The cost of sanitary pads should be a public health emergency

This week fact-checking ninjas, Africa Check revealed that it’s not actually seven million girls who miss school every month because of the inaccessibility of feminine hygiene products. And while the actual number of girls who miss school because the price of pads and tampons is fewer than 7 million, the price of pads and tampons should still be treated as a public health emergency.

As we’ve said before here, if you happen to own a uterus or have ever been shopping for someone who does, then you’ve no doubt noticed how ridiculously expensive pads and tampons actually are.

Activist and writer Mbali Matandela argues that the Department of Health should be prioritising sanitary health of girls as much as it is the supplying of condoms.

“If girls don’t have access to sanitary pads, their general health is affected and so is the quality of education they get because they often have to be absent from school,” said Matandela.

She added that some girls have to use newspapers and cloths as a substitute for pads or tampons, which denies them their dignity and affects the relationship they have with themselves and their bodies.

“I myself can afford pads or tampons but I know people who grew up using cloths because they couldn’t afford it and I’ve seen how it affects them. This is why calling on government to provide free pads and tampons for girls is important to me,” said Matandela.

Karabo Monatisi heads up the Sanitary Pads Campaign in Khayelitsha, Cape Town, which provides pads to girls who cannot afford to buy their own every month. Although Monatisi is a man and obvs doesn’t go on periods, but he feels that menstruation affects men as well.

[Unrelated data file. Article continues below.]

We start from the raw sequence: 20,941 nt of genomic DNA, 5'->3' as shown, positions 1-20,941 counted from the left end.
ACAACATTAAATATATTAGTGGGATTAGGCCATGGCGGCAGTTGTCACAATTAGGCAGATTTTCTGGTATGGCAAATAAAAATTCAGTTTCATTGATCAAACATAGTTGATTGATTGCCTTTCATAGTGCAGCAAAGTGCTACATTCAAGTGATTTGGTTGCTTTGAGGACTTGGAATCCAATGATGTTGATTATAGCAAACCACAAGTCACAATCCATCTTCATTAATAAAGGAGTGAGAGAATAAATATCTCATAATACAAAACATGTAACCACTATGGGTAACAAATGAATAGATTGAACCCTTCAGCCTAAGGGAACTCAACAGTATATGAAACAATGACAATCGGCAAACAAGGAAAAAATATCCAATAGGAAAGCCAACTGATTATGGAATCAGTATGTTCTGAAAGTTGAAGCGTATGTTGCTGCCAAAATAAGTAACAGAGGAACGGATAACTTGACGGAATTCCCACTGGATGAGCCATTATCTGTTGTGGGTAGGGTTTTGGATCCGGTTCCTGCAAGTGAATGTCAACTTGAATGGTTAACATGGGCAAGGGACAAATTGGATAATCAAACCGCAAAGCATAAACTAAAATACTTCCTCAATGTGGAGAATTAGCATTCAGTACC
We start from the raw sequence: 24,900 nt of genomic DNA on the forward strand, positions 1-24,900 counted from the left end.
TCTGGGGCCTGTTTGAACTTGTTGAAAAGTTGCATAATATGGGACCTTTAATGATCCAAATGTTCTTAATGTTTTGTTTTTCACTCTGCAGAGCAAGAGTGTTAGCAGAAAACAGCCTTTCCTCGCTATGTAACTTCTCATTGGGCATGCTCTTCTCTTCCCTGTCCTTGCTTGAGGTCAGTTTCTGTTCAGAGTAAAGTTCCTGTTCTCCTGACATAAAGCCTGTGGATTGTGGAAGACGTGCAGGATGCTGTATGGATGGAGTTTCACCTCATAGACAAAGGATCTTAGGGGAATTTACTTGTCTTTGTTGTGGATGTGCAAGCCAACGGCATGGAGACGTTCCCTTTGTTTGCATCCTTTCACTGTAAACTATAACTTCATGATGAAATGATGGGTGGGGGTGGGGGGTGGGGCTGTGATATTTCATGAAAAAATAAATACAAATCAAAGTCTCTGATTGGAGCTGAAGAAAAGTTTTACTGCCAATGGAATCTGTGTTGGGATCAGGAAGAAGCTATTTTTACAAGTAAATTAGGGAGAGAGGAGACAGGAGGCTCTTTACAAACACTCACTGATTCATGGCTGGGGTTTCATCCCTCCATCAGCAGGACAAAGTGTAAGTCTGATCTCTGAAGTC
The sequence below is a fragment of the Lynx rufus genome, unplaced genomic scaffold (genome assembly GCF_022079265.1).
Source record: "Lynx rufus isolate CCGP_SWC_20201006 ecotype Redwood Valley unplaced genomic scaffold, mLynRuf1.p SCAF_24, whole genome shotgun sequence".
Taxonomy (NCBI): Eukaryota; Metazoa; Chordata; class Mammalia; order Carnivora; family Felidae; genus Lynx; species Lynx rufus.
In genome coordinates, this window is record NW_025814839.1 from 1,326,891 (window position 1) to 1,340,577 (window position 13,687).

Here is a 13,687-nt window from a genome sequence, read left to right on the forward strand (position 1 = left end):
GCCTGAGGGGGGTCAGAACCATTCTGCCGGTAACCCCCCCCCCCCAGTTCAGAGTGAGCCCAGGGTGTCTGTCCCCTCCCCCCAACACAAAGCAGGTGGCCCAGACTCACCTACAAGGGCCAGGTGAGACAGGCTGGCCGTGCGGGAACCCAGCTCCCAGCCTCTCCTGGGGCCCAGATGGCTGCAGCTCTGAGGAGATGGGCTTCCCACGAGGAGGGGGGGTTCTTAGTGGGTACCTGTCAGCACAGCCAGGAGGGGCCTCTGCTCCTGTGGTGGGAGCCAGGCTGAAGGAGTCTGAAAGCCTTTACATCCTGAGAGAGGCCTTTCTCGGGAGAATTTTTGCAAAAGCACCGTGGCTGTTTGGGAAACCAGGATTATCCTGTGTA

“Menstruation is not just a women’s problem, it’s also a men’s problem. If my sister, mother or other women in my life don’t have pads, I’m also affected. The high cost of pads or tampons affects their health, the quality of education and robs them of their dignity,” Monatisi said.

Calculating the cost of menstruation in South Africa in 2011, Jen Thorpe figured: “In her lifetime, the average woman uses 11 000 tampons, or 22 sanitary products (pads or tampons per period).

In South Africa with the average tampon costing about R1.50 each (yes, that means R33 a period, or R16 500 in her lifetime) and a pack of 10 sanitary pads costing R18 (which translates to about R36 a period, or R19 800 in her lifetime). This means that having a period is an expense that many cannot afford. Most South Africans still live below the poverty line, which means that they must use alternative means of stemming the flow. These include using towelling or material which is rewashed. However, in some cases this too is unaffordable.”

“If the government can provide free condoms, they should be able to provide free pads and tampons.”

Featured image by Fatima Moosa

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